John Lithgow

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This article is about the American character actor. For other uses, see John Lithgow (disambiguation).
John Lithgow
John Lithgow 8 by David Shankbone.jpg
John Lithgow in 2007
Born John Arthur Lithgow
(1945-10-19) October 19, 1945 (age 68)
Rochester, New York, U.S.
Alma mater Harvard College
Occupation Actor, musician, poet, author
Years active 1972–present
Spouse(s) Jean Taynton (1966–1980)
Mary Yeager (1981–present)
Children Ian Lithgow
Phoebe Lithgow
Nathan Lithgow

John Arthur Lithgow (/ˈlɪθɡ/ LITH-goh; born October 19, 1945) is an American actor, musician, and author. Lithgow has been involved with a wide range of media projects, including stage, television, film, and radio. He also has written and published several books of poetry and children's literature. He appeared in the films The World According to Garp (1982) and Terms of Endearment (1983), receiving an Academy Award nomination for Best Actor in a Supporting Role for each.

Lithgow is well known for his roles as the Reverend Shaw Moore in Footloose, Dr. Dick Solomon on the NBC sitcom 3rd Rock from the Sun, the voice of Lord Farquaad in Shrek, and Arthur Mitchell on Showtime's Dexter, for which he won Golden Globe and Emmy awards. On the stage, he appeared in the musical adaptation of Sweet Smell of Success, winning the Tony Award for Best Leading Actor in a Musical. He again appeared in a musical, Dirty Rotten Scoundrels, again receiving a Tony nomination for Best Leading Actor in a Musical. He has also recorded music, such as the 1999 album of children's music, Singin' in the Bathtub, and has written poetry and short stories, such as Marsupial Sue, for children.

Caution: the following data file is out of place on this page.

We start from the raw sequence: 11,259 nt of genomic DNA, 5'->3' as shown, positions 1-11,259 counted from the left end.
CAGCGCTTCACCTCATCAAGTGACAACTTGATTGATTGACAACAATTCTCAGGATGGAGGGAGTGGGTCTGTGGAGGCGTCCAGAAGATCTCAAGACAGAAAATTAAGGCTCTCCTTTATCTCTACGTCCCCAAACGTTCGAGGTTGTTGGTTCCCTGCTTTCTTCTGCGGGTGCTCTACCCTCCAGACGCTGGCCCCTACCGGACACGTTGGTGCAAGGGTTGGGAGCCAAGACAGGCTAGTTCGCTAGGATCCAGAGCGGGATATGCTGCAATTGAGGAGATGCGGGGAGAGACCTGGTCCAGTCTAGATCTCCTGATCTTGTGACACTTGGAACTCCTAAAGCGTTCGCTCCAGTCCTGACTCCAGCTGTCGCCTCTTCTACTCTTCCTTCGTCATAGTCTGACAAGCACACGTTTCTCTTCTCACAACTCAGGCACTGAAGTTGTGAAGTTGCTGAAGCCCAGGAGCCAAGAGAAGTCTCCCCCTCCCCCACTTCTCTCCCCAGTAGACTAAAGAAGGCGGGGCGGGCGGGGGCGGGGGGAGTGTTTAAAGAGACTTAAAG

Early life[edit]

Lithgow was born in Rochester, New York. His mother, Sarah Jane (née Price), was a retired actress. His father, Arthur Washington Lithgow III, was a theatrical producer and director who ran the McCarter Theatre in Princeton, New Jersey.[1][2] Because of his father's job, the family moved frequently during Lithgow's childhood; he spent his teenage years in Akron (living at Stan Hywet[3]) and Lakewood, Ohio.[4]

Lithgow attended Harvard College, and graduated with an A.B. magna cum laude in 1967, in history and literature. He lived in Adams House as an undergraduate. Lithgow later served on Harvard's Board of Overseers. Lithgow credits a performance at Harvard of Gilbert and Sullivan's Utopia Limited with helping him decide to become an actor.[5] After graduation, Lithgow won a Fulbright Scholarship to study at the London Academy of Music and Dramatic Art. Also, after graduation, he served as the Director of the Arts and Literature Department at the Pacifica Network's New York City radio station, WBAI fm.

Stage career[edit]

In 1973, Lithgow debuted on Broadway in David Storey's The Changing Room, for which he received both the Tony and Drama Desk Award as Best Featured Actor in a Play. The following year he starred opposite Lynn Redgrave in My Fat Friend, and in 1976 he starred opposite Meryl Streep in Arthur Miller's A Memory of Two Mondays. He was nominated for the Best Actor Tony Awards for Requiem for a Heavyweight (1985) and M. Butterfly (directed by John Dexter, 1988).

In 2002, Lithgow won a Tony Award for Best Leading Actor in a Musical for his portrayal of J.J. Hunsecker in the Broadway adaptation of the 1957 film Sweet Smell of Success. In 2005, Lithgow was elected into the American Theater Hall of Fame for his work on Broadway.[6] He was also nominated for a Best Leading Actor in a Musical Tony for Dirty Rotten Scoundrels.

In 2004 and 2007, Lithgow debuted Carnival of the Animals' elephant character — nurse Mabel Buntz — with the New York City Ballet and Houston Ballet, respectively.[7]